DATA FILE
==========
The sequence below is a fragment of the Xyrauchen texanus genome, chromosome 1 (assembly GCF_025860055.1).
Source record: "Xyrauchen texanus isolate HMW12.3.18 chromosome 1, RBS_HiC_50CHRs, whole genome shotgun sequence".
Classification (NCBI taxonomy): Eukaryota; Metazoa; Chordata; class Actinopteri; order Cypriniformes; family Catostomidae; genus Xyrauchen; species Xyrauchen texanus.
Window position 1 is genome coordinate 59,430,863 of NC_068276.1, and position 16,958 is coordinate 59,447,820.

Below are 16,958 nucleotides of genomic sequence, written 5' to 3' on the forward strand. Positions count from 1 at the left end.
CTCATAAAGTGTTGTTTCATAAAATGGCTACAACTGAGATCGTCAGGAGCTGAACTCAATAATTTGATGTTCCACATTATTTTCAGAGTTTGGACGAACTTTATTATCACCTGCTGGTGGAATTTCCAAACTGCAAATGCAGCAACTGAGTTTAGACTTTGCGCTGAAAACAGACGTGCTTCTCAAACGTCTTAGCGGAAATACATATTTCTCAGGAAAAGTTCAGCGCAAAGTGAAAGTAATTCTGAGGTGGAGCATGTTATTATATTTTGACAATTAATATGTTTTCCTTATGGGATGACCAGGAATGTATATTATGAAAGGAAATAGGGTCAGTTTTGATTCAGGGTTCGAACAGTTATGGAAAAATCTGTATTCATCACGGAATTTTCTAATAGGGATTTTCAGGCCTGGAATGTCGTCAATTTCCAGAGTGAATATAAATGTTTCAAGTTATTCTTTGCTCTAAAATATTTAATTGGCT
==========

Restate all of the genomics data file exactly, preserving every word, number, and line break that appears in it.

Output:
The sequence below is a fragment of the Xyrauchen texanus genome, chromosome 1 (assembly GCF_025860055.1).
Source record: "Xyrauchen texanus isolate HMW12.3.18 chromosome 1, RBS_HiC_50CHRs, whole genome shotgun sequence".
Classification (NCBI taxonomy): Eukaryota; Metazoa; Chordata; class Actinopteri; order Cypriniformes; family Catostomidae; genus Xyrauchen; species Xyrauchen texanus.
Window position 1 is genome coordinate 59,430,863 of NC_068276.1, and position 16,958 is coordinate 59,447,820.

Below are 16,958 nucleotides of genomic sequence, written 5' to 3' on the forward strand. Positions count from 1 at the left end.
CTCATAAAGTGTTGTTTCATAAAATGGCTACAACTGAGATCGTCAGGAGCTGAACTCAATAATTTGATGTTCCACATTATTTTCAGAGTTTGGACGAACTTTATTATCACCTGCTGGTGGAATTTCCAAACTGCAAATGCAGCAACTGAGTTTAGACTTTGCGCTGAAAACAGACGTGCTTCTCAAACGTCTTAGCGGAAATACATATTTCTCAGGAAAAGTTCAGCGCAAAGTGAAAGTAATTCTGAGGTGGAGCATGTTATTATATTTTGACAATTAATATGTTTTCCTTATGGGATGACCAGGAATGTATATTATGAAAGGAAATAGGGTCAGTTTTGATTCAGGGTTCGAACAGTTATGGAAAAATCTGTATTCATCACGGAATTTTCTAATAGGGATTTTCAGGCCTGGAATGTCGTCAATTTCCAGAGTGAATATAAATGTTTCAAGTTATTCTTTGCTCTAAAATATTTAATTGGCT